Bianca feels compelled to keep her three-story house so organized, tidy, and clean that certain chairs must stand in only certain precise places; bathroom towels must be arranged and folded just so; the dishwasher must be loaded according to a strict, undeviating system; and tall glasses must be stored on the right of a kitchen cabinet, medium glasses on the left.
Suzanne’s house, by contrast, has been so consumed by her decades of hoarding that city authorities threatened to condemn it.
Superficially, the two women seem to be polar opposites. Look below the surface, however, and they are not so different. And their stories highlight a mystery that has long stymied students of the mind and which recent science is shedding light on: What are the roots of compulsions, and how do they differ from behavioral addictions, which we typically associate with activities like excessive drinking, gambling, or drug abuse?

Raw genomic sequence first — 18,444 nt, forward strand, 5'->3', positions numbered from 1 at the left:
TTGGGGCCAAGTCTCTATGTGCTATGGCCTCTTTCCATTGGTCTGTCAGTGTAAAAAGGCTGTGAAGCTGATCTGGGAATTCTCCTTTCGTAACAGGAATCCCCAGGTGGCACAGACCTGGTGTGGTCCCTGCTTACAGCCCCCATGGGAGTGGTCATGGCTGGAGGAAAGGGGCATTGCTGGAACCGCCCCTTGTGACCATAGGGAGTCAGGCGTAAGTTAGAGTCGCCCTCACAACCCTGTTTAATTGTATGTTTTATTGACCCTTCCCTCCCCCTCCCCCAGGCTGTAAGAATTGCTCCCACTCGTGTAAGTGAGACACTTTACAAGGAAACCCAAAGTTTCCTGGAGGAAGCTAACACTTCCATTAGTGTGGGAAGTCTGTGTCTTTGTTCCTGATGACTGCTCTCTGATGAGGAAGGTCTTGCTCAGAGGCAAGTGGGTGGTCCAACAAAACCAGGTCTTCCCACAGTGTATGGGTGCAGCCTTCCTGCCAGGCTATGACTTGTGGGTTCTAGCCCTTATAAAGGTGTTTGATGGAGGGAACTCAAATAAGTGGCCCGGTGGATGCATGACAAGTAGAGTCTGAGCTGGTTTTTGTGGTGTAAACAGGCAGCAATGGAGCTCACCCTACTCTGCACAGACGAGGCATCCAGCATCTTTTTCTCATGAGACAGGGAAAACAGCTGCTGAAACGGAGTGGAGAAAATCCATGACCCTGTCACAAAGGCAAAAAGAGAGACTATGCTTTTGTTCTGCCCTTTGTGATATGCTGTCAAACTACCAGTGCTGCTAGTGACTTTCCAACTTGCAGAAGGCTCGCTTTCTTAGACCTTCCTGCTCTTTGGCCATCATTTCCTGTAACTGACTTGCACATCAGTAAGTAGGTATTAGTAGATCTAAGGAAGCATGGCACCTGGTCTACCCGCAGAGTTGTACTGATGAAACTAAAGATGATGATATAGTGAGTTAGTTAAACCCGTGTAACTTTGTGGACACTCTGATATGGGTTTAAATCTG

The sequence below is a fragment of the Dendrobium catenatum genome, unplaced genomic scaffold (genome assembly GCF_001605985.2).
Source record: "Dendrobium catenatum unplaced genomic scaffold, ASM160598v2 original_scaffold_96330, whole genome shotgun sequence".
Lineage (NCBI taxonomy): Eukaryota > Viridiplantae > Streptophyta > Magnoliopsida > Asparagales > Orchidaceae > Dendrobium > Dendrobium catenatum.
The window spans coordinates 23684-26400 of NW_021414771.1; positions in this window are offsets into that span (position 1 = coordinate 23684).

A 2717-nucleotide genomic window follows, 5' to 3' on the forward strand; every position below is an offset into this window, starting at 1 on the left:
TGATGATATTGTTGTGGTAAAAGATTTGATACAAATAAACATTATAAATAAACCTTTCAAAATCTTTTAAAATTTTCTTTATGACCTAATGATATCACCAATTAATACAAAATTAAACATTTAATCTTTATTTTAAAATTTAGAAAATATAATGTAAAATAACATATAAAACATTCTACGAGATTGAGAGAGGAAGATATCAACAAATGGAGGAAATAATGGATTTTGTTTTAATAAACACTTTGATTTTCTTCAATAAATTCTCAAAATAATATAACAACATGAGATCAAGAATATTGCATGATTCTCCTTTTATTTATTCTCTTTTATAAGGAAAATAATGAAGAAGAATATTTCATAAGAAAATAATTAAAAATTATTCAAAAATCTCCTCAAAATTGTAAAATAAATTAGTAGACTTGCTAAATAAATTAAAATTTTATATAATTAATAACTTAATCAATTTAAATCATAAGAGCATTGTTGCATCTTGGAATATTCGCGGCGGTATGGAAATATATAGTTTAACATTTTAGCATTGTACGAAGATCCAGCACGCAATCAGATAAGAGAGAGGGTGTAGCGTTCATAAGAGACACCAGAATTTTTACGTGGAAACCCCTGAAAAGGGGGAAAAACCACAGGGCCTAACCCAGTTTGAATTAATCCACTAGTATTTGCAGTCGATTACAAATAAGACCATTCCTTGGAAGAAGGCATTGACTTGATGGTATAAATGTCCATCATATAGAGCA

As a child, Bianca had little say over her own life. Her mother chose her clothes, her furniture, even her friends and activities, and her mother’s moods swung unpredictably from white-hot anger to warm caring to cool aloofness. Having her fate in the hands of another was disquieting enough, but it was…